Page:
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Cultivate your hybrid work culture

5 min read

Cultivate your hybrid work culture

Hybrid work supports a healthy work-life balance. Over the past couple of years, adapting to ever-evolving industry changes is now more crucial than ever.

The modern workplace is unrecognizable from even five years ago. People commuted to work five days a week. They clocked in between 8:30 to 9:00 am and clocked out around 5:30 pm. They met and talked with their co-workers face to face. These were the facts of our working livesfacts that workplace cultures were built around. 

Organizations are faced with a complex challenge: How can they develop a working arrangement that employees enjoy without sacrificing their workplace culture?

One answer is to develop a hybrid culture that allows employees to choose when they go into the office and when they work remotely. That provides an opportunity for connection, both remotely and in-person. That rests in a comfortable middle ground that maintains flexibility while reaping the rewards of in-person collaboration.

In this article, we dive into how you can build your company culture in a hybrid work environment.

Table of contents

What is hybrid work

Why hybrid cultures succeed

Cultivating a hybrid culture that works

From cultivating to growing your hybrid culture

What is hybrid work?

Hybrid work culture refers to an organization's values, beliefs, norms, behaviors, and attitudes based on a workplace model that is a mix of in-person and remote environments. This can look different between different organizations, but in general, it is some combination of working in the office on some days while working from home on the others. 

Why hybrid cultures succeed 

Employees want flexibility. For most people, remote work is a nice reprieve from the daily commute, the early mornings, and packed meals. Yet without the option of an office to work from once in a while, solitude begins to feel like isolation.

Creating a hybrid work culture is an obvious solution. Allowing employees to choose when they come into the office means each person gets to pick what works best for them. Want to go into the office five days a week? No problem. Prefer to do the commute on a bi-weekly basis? That works too.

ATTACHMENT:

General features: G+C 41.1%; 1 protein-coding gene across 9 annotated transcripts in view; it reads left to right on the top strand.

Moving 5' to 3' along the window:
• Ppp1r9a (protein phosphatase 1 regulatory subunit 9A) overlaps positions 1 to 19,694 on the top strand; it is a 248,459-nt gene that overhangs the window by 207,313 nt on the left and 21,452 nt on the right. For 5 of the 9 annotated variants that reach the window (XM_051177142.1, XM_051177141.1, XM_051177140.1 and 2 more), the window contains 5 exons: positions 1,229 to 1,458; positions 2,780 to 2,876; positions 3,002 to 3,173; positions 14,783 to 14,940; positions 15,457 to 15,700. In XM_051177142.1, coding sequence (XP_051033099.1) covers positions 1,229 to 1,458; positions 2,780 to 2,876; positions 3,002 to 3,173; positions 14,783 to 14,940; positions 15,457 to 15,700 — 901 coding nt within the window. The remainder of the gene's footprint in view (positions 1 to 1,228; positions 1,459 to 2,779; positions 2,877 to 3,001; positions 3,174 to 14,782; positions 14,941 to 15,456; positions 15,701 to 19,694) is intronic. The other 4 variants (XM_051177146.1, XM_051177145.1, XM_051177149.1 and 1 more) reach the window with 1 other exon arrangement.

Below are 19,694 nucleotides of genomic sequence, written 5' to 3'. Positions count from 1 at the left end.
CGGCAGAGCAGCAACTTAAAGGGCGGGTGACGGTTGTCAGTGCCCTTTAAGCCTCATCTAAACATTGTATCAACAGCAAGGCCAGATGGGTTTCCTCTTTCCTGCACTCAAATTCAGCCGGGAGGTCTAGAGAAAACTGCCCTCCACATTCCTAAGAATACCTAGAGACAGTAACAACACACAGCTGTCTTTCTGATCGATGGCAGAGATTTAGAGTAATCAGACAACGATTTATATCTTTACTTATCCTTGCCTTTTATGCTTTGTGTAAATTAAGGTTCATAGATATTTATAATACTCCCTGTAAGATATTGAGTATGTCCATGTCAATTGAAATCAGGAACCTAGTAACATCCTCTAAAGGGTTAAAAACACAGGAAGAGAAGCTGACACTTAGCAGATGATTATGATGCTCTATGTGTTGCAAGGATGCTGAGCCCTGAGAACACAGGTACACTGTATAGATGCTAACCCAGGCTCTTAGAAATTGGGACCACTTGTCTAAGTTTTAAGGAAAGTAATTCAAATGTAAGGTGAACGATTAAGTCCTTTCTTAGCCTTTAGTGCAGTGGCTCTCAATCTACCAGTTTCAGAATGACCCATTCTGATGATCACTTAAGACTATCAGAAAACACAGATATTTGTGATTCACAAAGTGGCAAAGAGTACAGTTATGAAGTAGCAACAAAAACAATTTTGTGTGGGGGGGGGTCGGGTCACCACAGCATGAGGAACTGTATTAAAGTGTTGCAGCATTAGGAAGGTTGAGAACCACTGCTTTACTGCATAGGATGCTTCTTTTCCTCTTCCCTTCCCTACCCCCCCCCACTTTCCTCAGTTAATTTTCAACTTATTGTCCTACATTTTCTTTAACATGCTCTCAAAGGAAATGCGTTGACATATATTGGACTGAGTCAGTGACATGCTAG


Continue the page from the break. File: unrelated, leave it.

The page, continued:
Successful hybrid cultures also understand that even fully remote employees want to connect to their co-workers. Even though someone may have little interest in going to the office, they’d attend an in-person event or chat with some co-workers at a happy hour. Providing opportunities for non-work-related chats to happen is a key part of creating a great hybrid culture. 

Hybrid workplace cultures vary between organizations. It’s not a one size fits all type of deal–you should consider the idiosyncrasies of your business and industry before rolling out your policy. 

The next section dives into how some companies have set up their hybrid workplaces and how you can create a thriving culture of your own.  

Cultivating a hybrid culture that works

Design a hybrid model that makes sense for your business

Hybrid workplace models require a high amount of intention. Not only do you need to closely examine the digital divide and enhance communication channels, but most importantly, tailor specific arrangements for each team. 

As we mentioned earlier, there are many ways to structure your hybrid policy. Some places require people to be in the office at least once or twice a week so teams can work and collaborate. Others don’t care about going to the office at all and have fully embraced asynchronous communication.